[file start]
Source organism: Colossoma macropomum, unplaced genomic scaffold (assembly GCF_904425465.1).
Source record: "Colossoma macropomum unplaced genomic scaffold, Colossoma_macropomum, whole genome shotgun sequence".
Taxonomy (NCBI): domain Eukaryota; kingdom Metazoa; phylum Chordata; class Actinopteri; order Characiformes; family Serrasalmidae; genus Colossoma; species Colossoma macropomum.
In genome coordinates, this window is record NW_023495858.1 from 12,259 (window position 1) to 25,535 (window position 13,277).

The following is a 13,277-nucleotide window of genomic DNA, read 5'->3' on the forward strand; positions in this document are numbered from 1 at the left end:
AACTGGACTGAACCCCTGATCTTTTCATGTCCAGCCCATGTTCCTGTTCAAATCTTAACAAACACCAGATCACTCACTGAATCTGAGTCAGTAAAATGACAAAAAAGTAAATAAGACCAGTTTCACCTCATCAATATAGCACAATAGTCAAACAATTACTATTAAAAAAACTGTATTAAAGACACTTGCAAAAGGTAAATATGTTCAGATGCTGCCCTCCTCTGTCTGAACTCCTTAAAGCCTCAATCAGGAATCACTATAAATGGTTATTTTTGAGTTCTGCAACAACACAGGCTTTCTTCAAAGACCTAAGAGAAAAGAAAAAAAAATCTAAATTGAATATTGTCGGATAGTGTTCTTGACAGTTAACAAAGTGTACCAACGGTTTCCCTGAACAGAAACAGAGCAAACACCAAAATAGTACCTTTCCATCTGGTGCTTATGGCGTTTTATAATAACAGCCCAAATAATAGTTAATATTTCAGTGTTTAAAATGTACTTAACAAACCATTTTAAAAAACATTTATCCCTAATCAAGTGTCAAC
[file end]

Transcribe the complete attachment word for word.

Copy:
Source organism: Colossoma macropomum, unplaced genomic scaffold (assembly GCF_904425465.1).
Source record: "Colossoma macropomum unplaced genomic scaffold, Colossoma_macropomum, whole genome shotgun sequence".
Taxonomy (NCBI): domain Eukaryota; kingdom Metazoa; phylum Chordata; class Actinopteri; order Characiformes; family Serrasalmidae; genus Colossoma; species Colossoma macropomum.
In genome coordinates, this window is record NW_023495858.1 from 12,259 (window position 1) to 25,535 (window position 13,277).

The following is a 13,277-nucleotide window of genomic DNA, read 5'->3' on the forward strand; positions in this document are numbered from 1 at the left end:
AACTGGACTGAACCCCTGATCTTTTCATGTCCAGCCCATGTTCCTGTTCAAATCTTAACAAACACCAGATCACTCACTGAATCTGAGTCAGTAAAATGACAAAAAAGTAAATAAGACCAGTTTCACCTCATCAATATAGCACAATAGTCAAACAATTACTATTAAAAAAACTGTATTAAAGACACTTGCAAAAGGTAAATATGTTCAGATGCTGCCCTCCTCTGTCTGAACTCCTTAAAGCCTCAATCAGGAATCACTATAAATGGTTATTTTTGAGTTCTGCAACAACACAGGCTTTCTTCAAAGACCTAAGAGAAAAGAAAAAAAAATCTAAATTGAATATTGTCGGATAGTGTTCTTGACAGTTAACAAAGTGTACCAACGGTTTCCCTGAACAGAAACAGAGCAAACACCAAAATAGTACCTTTCCATCTGGTGCTTATGGCGTTTTATAATAACAGCCCAAATAATAGTTAATATTTCAGTGTTTAAAATGTACTTAACAAACCATTTTAAAAAACATTTATCCCTAATCAAGTGTCAAC